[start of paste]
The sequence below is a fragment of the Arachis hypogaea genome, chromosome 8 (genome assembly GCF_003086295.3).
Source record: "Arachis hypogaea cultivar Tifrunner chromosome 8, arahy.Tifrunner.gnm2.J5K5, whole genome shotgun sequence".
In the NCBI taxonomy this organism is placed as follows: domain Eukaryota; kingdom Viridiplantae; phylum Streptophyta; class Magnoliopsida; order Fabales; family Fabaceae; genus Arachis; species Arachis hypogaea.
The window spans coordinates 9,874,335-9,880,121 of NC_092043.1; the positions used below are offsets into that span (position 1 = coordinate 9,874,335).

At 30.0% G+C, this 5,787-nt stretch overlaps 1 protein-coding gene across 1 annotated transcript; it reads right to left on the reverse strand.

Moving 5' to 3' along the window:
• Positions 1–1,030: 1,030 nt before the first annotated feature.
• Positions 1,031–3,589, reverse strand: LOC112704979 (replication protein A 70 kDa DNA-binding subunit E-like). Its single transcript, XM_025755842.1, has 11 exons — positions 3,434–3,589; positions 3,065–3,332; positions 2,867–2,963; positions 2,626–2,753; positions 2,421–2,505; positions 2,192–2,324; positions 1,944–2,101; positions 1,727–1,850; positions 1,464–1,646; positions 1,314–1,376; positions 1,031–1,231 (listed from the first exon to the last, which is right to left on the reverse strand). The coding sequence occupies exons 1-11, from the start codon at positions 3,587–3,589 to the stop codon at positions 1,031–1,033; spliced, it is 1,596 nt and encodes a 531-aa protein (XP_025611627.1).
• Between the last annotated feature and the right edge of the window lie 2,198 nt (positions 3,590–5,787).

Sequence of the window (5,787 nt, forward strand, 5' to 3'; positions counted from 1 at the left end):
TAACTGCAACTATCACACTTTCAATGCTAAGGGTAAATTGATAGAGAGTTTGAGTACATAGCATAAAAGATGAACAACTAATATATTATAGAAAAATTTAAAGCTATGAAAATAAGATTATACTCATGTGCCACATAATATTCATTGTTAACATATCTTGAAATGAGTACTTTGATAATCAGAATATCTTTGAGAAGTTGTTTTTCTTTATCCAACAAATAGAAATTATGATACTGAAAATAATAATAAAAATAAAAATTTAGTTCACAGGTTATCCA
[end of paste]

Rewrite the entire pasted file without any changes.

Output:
The sequence below is a fragment of the Arachis hypogaea genome, chromosome 8 (genome assembly GCF_003086295.3).
Source record: "Arachis hypogaea cultivar Tifrunner chromosome 8, arahy.Tifrunner.gnm2.J5K5, whole genome shotgun sequence".
In the NCBI taxonomy this organism is placed as follows: domain Eukaryota; kingdom Viridiplantae; phylum Streptophyta; class Magnoliopsida; order Fabales; family Fabaceae; genus Arachis; species Arachis hypogaea.
The window spans coordinates 9,874,335-9,880,121 of NC_092043.1; the positions used below are offsets into that span (position 1 = coordinate 9,874,335).

At 30.0% G+C, this 5,787-nt stretch overlaps 1 protein-coding gene across 1 annotated transcript; it reads right to left on the reverse strand.

Moving 5' to 3' along the window:
• Positions 1–1,030: 1,030 nt before the first annotated feature.
• Positions 1,031–3,589, reverse strand: LOC112704979 (replication protein A 70 kDa DNA-binding subunit E-like). Its single transcript, XM_025755842.1, has 11 exons — positions 3,434–3,589; positions 3,065–3,332; positions 2,867–2,963; positions 2,626–2,753; positions 2,421–2,505; positions 2,192–2,324; positions 1,944–2,101; positions 1,727–1,850; positions 1,464–1,646; positions 1,314–1,376; positions 1,031–1,231 (listed from the first exon to the last, which is right to left on the reverse strand). The coding sequence occupies exons 1-11, from the start codon at positions 3,587–3,589 to the stop codon at positions 1,031–1,033; spliced, it is 1,596 nt and encodes a 531-aa protein (XP_025611627.1).
• Between the last annotated feature and the right edge of the window lie 2,198 nt (positions 3,590–5,787).

Sequence of the window (5,787 nt, forward strand, 5' to 3'; positions counted from 1 at the left end):
TAACTGCAACTATCACACTTTCAATGCTAAGGGTAAATTGATAGAGAGTTTGAGTACATAGCATAAAAGATGAACAACTAATATATTATAGAAAAATTTAAAGCTATGAAAATAAGATTATACTCATGTGCCACATAATATTCATTGTTAACATATCTTGAAATGAGTACTTTGATAATCAGAATATCTTTGAGAAGTTGTTTTTCTTTATCCAACAAATAGAAATTATGATACTGAAAATAATAATAAAAATAAAAATTTAGTTCACAGGTTATCCA